Sunday, November 28, 2010

Top 10 improvements for PHP developers

Craig Buckler's post over on sitepoint.com : Top 10 MySQL Mistakes Made By PHP Developers got me thinking. Are they really mistakes, and are the answers giving people all the options, or is there more that can be added?

So this post is and extension and part reply to that blog post.

Maybe the 10 points are just things we can improve on, in various ways depending on what it is we're doing. Or is it just shifting processing & logic from one area to another.

My caveat would be - that if every beginning PHP dev read the 10 points in Craig's blog and learnt; the dev world would be a better place. I'm thinking beyond the original points.

I'll just mirror the 10 points he makes, to give my 2c to the discussion :


1. Using MyISAM rather than InnoDB

I mostly agree with the premise of "Oh just use InnoDB", given what Facebook are doing with it, and the level of active development going on, it's a safe bet at the moment.

Though technically it's not a database engine, that's MySQL, it's a storage engine that's being talked about, and there a few of them, not just two.

There are a few out there. Just reading though a list to see what they are built for, and why, has to be a good idea (even if you just default back to InnoDB).

Reading about the current developments and options out there is always a good idea.

Given your designing a data store, how are you going to use the data? What is the use pattern, is it just an archive or an in memory look up, or something in between?

Why use just one? Can you log to one database using one storage engine and use the other for live data (data relations allowing).

Also given that Oracle owns MySQL now, is what you're doing compatible with other options like MariaDB if you have to move ?

What about using XtraDB or PBXT ?

Do you need full text search (supported in MyISAM) or can you use Sphinx or Lucene ?

Sure, for ~95% of people (including most of the things I'm doing now) InnoDB is fine, though keeping up with what is going on and making informed choices about technology is no bad thing.

Remember the main reasons for InnoDB over MyISAM, is row level locking and transactions. Choose data integrity over speed, and the speed argument has mostly gone away now anyway.

2. Using PHP's MySQL functions

I think this is assuming that you're putting SQL directly into your logic, i.e. Controller in the world of MVC. Yes, you should use the mysqli functions and weigh the costs of PDO and prepared statements

This also comes back to the idea of "where is the logic" in this  system, which I'll really go into in point 5.

Suffice to say, if you have PHP on one level (business logic) producing functionality, and MySQL on another level (data store) providing more functionality; can they both scale to meet each others needs ?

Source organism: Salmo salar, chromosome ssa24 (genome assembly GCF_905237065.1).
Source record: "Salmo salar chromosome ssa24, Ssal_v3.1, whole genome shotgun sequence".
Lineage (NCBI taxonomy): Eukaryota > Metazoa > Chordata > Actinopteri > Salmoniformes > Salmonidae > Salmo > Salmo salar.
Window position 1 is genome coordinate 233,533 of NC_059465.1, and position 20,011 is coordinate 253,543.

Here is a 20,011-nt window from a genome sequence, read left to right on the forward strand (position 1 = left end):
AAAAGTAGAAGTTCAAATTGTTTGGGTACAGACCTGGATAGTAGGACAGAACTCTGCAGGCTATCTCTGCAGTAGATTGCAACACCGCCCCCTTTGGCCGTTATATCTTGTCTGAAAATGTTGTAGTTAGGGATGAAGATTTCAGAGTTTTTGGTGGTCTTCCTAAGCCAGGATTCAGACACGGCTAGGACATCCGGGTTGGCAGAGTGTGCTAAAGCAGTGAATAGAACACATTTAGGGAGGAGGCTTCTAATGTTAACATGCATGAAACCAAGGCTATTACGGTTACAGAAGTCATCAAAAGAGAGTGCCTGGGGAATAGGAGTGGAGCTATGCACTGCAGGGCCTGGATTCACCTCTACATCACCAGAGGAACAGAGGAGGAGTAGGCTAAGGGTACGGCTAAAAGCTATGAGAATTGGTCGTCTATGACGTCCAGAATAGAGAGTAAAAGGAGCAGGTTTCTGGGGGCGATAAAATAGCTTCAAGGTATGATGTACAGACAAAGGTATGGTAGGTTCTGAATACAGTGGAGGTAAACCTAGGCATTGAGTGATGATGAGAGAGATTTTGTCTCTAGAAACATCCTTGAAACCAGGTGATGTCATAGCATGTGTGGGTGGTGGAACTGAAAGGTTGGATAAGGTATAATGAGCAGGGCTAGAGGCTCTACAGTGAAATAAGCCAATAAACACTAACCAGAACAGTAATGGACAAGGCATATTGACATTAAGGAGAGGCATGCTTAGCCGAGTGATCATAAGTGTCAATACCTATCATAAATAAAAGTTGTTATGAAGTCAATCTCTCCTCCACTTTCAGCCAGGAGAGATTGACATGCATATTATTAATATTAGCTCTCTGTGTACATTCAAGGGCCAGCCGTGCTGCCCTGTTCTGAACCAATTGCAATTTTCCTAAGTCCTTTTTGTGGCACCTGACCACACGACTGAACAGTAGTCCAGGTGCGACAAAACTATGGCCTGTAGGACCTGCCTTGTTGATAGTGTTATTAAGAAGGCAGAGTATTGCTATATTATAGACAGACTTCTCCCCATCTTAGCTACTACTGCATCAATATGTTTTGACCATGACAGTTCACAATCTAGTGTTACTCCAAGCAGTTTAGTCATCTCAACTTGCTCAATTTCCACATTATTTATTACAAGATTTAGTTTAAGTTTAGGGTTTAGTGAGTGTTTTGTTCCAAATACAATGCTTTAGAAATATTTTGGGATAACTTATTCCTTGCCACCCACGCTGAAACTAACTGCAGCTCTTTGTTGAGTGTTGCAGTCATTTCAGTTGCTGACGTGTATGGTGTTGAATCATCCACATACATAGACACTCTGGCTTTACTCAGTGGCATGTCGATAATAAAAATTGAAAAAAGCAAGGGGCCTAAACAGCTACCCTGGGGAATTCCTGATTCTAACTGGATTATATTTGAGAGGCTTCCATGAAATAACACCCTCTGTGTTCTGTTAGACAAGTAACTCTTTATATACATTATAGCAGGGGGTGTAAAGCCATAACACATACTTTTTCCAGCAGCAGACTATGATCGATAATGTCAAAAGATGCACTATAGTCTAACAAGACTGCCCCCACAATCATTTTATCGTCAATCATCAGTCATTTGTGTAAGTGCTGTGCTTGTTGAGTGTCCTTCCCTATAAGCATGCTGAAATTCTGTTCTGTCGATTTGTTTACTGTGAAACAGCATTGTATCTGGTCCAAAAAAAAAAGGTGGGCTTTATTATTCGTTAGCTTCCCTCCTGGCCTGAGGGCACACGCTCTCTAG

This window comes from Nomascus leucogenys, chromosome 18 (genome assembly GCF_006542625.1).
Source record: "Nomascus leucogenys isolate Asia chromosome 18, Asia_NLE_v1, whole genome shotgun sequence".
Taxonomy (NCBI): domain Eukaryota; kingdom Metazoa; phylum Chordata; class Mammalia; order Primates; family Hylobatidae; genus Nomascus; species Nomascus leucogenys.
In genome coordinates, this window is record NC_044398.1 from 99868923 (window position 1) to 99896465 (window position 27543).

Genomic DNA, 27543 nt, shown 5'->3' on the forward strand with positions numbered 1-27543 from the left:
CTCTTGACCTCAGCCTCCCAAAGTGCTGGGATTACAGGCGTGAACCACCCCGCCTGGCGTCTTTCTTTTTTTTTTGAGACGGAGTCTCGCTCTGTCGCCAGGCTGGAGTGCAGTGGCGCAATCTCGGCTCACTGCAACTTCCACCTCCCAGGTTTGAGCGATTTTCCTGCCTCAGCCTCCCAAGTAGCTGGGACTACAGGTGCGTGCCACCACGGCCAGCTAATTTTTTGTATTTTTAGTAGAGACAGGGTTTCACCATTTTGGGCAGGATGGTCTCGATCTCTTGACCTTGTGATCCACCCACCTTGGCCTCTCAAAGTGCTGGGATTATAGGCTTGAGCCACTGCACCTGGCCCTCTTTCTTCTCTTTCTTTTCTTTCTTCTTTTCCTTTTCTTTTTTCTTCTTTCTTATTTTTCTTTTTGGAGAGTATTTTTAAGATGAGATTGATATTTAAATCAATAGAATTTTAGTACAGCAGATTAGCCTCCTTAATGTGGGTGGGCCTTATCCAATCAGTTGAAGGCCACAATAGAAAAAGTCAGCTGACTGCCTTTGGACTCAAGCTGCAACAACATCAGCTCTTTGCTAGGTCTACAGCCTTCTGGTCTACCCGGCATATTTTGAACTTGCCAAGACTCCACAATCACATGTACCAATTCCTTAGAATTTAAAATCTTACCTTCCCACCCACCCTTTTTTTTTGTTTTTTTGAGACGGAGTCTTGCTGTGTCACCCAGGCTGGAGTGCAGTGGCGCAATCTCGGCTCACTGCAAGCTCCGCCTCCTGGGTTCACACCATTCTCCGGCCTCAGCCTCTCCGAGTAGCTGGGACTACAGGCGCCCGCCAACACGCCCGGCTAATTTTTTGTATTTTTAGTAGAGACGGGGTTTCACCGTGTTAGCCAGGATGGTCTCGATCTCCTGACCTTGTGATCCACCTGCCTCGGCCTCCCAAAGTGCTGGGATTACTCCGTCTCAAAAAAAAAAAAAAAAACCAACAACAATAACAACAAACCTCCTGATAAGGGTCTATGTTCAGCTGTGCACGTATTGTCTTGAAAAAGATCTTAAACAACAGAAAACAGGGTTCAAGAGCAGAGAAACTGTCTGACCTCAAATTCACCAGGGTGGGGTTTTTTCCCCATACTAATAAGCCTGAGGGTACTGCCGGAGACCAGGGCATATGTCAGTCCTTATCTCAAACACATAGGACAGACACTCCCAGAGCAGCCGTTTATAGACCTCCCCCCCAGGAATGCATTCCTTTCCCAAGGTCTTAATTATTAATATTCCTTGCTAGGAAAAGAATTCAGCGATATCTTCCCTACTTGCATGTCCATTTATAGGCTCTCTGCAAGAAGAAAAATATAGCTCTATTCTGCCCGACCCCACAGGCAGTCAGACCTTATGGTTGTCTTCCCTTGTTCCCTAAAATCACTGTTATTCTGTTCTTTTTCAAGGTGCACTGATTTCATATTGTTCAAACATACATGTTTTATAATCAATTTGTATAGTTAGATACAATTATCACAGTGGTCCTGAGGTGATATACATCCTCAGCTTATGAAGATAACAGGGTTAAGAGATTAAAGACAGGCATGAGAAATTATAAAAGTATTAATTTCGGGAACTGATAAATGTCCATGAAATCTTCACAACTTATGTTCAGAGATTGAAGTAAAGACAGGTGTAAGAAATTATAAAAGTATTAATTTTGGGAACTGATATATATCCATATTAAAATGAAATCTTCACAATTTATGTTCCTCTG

You can tune MySQL to some insane numbers, especially when you're on version 5.5 with lots of cores and against SSD like Fusion-I/O ...... though you can keep putting in web servers till you saturate the network with PHP.

Also, this all predisposes, you're running against one database, or even a master-slave pair for some kind of redundancy, or read-write balancing.

If we put aside the scaling of databases issue for a moment, and just be mindful of :
  • web servers running well encapsulated code = cheap & easy
  • scaling databases = not so cheap & a pain
The more you can get the dumb web servers to do, and take load of the database, the better. Just have a load balanced web farm and chuck more servers in it, or "use the cloud" etc.


3. Not sanitizing user input

Agree 100%, a no-brainer, and it should be point #1. When we built vBulletin 3 we enforced a single point of access for all user data, the $vbulletin->GPC array.

A single point of getting the incoming data, which was cleaned and checked, the gatekeeper as it were.

Personally I assume every piece of data coming in is malicious and the user is trying to break the system ........ does wonders for the stability of the code I write, though not so much for my trust in people and faith in humanity ........


4. Not using UTF-8

Again agree 100%.

Two things I would add are :

1) Ensuring you know what UTF-8 is, and why it's a good thing

http://en.wikipedia.org/wiki/UTF-8

2) The difference between the collation types of tables and their uses

http://stackoverflow.com/questions/2344118/utf-8-general-bin-unicode


5. Favouring PHP over SQL

Now this is where I disagree ......... a lot.

But not with the "don't do SQL in loops, and write good SQL" that's another no-brainer.

I cringe when I see SQL loops .... as I did on a recent project,it must be the digital equivalent of S&M with MySQL in a gimp suit and PHP with a riding crop ...... though I digress.


I'll use two (of many) examples, as to why "PHP over SQL".

1) Architecture, scaling and system design.

Firstly you are splitting the logic between SQL and PHP as to what is making the decisions with your data, what happens if you have to move away from SQL?